By Inês Rebelo
ACI EUROPE participated in the European Aviation Summit in Vienna on 3-4 October, organised by the Austrian Presidency of the EU. This event brought together EU Transport Ministers, EU institutions and stakeholders from the aviation sector to discuss the EU Aviation Strategy looking at the future challenges for the aviation industry.
It was also the occasion for Olivier Jankovec, Director General of ACI EUROPE to restate the airport industry’s support for the European Aviation Strategy and its focus on developing air connectivity through open skies agreements. He stressed the need to address the increasing airport capacity constraints in order to meet future demand. He also encouraged the EU to place a greater focus on sustainability & air travellers, so that aviation can serve wider social purposes beyond its economic benefits. Dr Yiannis Paraschis, CEO of Athens International Airport and Thomas Woldbye, CEO of Copenhagen Airport also participated in the event, respectively intervening in roundtables dealing with the internal market & social issues and digitalisation, new technology & ATM.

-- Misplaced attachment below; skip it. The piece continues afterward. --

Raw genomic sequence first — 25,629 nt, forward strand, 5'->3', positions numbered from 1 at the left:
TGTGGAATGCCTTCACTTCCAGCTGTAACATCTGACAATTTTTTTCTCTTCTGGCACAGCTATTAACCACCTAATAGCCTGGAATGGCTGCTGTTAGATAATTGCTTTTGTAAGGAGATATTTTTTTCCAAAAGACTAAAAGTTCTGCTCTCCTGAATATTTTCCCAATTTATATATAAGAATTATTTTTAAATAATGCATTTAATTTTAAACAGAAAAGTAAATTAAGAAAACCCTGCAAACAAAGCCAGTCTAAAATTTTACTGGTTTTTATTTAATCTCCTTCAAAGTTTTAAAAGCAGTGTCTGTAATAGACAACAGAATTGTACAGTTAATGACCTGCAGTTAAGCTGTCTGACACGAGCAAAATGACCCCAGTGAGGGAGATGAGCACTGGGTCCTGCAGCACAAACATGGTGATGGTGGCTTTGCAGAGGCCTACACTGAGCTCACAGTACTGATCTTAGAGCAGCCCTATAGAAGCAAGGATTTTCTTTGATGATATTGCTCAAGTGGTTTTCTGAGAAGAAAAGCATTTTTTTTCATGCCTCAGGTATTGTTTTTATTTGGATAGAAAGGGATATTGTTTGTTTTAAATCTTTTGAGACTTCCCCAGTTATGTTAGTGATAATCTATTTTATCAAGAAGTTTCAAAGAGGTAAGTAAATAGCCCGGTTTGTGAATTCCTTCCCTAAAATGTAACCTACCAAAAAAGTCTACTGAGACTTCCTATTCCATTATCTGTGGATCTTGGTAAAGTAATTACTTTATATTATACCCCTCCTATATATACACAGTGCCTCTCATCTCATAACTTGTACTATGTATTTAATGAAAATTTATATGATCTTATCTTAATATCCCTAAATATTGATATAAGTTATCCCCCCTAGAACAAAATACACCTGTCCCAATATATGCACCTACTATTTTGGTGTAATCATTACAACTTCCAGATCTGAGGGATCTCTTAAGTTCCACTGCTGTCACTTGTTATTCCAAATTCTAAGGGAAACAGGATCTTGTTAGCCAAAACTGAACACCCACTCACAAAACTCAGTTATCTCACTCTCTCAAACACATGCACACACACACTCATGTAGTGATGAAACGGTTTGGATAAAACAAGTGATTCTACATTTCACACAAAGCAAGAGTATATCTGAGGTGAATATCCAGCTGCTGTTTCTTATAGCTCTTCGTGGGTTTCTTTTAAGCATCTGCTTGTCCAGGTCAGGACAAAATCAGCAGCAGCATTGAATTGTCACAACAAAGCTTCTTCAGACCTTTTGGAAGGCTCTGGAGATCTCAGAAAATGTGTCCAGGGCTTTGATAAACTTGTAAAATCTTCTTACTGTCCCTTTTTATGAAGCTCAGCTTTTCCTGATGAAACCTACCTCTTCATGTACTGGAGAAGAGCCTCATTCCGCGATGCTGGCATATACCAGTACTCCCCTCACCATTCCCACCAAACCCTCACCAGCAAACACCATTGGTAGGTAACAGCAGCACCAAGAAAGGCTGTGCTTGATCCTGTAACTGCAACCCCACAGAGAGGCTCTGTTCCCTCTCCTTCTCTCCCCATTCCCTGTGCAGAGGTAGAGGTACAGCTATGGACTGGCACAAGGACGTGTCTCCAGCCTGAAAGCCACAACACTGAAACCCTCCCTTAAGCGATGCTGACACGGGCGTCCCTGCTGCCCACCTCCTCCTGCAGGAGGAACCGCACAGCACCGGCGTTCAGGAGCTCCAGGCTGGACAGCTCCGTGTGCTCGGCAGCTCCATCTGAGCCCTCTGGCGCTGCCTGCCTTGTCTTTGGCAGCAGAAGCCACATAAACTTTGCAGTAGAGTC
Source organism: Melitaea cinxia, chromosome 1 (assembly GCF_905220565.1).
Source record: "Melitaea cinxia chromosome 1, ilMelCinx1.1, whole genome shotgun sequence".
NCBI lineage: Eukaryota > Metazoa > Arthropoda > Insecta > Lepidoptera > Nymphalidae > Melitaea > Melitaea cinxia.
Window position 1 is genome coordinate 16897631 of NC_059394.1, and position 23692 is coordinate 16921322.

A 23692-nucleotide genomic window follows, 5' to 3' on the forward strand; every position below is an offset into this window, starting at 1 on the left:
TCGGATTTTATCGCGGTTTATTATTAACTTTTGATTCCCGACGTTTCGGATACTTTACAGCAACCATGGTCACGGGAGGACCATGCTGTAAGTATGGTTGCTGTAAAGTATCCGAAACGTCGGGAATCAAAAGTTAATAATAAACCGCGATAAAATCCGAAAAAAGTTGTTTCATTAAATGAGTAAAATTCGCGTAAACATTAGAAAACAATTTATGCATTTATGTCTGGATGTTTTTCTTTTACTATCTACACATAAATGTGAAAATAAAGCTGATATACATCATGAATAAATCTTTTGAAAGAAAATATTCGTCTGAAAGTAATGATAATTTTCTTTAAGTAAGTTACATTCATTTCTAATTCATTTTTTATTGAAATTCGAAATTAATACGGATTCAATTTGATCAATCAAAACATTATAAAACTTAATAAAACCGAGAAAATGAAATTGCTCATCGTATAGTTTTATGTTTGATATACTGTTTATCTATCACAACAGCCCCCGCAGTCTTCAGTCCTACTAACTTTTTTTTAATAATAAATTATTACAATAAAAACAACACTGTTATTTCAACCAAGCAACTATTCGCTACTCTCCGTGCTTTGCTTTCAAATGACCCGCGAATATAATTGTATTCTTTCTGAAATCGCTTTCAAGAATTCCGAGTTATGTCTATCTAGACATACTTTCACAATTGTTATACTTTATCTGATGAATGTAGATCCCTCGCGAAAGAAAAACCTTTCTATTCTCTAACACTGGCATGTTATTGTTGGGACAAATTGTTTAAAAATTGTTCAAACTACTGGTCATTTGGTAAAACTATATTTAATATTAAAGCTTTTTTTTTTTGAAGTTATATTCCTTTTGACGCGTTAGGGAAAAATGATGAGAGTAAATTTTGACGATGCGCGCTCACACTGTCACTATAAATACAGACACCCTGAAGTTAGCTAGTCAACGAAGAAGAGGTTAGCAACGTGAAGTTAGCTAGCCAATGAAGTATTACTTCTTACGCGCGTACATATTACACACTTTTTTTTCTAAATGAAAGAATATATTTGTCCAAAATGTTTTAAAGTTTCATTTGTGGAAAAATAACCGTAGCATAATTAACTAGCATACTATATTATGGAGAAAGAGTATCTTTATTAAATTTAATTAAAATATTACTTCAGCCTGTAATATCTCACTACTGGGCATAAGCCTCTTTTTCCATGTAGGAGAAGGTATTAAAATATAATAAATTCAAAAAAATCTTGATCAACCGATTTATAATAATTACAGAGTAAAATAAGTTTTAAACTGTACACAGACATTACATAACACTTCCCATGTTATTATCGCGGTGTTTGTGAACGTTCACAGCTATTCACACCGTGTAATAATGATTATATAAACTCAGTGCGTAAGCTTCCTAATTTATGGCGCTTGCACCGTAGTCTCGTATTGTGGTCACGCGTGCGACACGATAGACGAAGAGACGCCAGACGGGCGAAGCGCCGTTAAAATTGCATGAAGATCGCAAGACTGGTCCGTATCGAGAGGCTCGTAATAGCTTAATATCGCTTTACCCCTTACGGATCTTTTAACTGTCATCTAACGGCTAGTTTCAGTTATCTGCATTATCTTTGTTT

The key conclusions from Henrik Hololei, Director General for Mobility & Transport at the European Commission, were as follows:
• The focus of EU Aviation Policy must remain on serving the end user – the passenger.
• The top priority challenge for European aviation is capacity – both in the air and on the ground. The EU must enable the capacity necessary for aviation growth.
• Europe should remain in the driving seat in innovation – new solutions must be digital, scalable, flexible and integrated (interoperability).
• Sustainability is crucial. Aviation must support the objectives and deliverables of the Paris Agreement. CORSIA is a good step taken, but we need improved fuel efficiency and progress on alternatives & biofuels.
• Airline ownership & control rules, as well as slot allocation & usage rules, must be modernised.
• There must be continued progress in opening up access to external markets, along with conditions ensuring fair competition.
• There must be clear and common rules on social & consumer protection standards. The aviation industry should not weaken the highest social standards that Europe enjoys. We need to reinforce the social responsibility of the sector. This is primarily an issue of national competence, but where EU rules exist, they should be applied.
• The EU is the way forward. In today’s world, where many are tempted by retrenchment, aviation needs to show that true prosperity comes from collaboration and openness.